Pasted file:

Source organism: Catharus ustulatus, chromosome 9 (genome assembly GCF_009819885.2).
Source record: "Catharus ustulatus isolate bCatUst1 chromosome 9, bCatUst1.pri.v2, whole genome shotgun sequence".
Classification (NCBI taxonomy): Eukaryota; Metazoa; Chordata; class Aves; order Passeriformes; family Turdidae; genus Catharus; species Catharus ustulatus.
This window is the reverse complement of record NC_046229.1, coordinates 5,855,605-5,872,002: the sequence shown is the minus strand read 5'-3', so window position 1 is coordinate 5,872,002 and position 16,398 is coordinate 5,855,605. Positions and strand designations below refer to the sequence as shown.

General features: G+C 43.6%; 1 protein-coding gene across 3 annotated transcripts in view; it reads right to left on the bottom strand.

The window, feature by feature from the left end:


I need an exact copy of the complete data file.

Source organism: Catharus ustulatus, chromosome 9 (genome assembly GCF_009819885.2).
Source record: "Catharus ustulatus isolate bCatUst1 chromosome 9, bCatUst1.pri.v2, whole genome shotgun sequence".
Classification (NCBI taxonomy): Eukaryota; Metazoa; Chordata; class Aves; order Passeriformes; family Turdidae; genus Catharus; species Catharus ustulatus.
This window is the reverse complement of record NC_046229.1, coordinates 5,855,605-5,872,002: the sequence shown is the minus strand read 5'-3', so window position 1 is coordinate 5,872,002 and position 16,398 is coordinate 5,855,605. Positions and strand designations below refer to the sequence as shown.

General features: G+C 43.6%; 1 protein-coding gene across 3 annotated transcripts in view; it reads right to left on the bottom strand.

The window, feature by feature from the left end: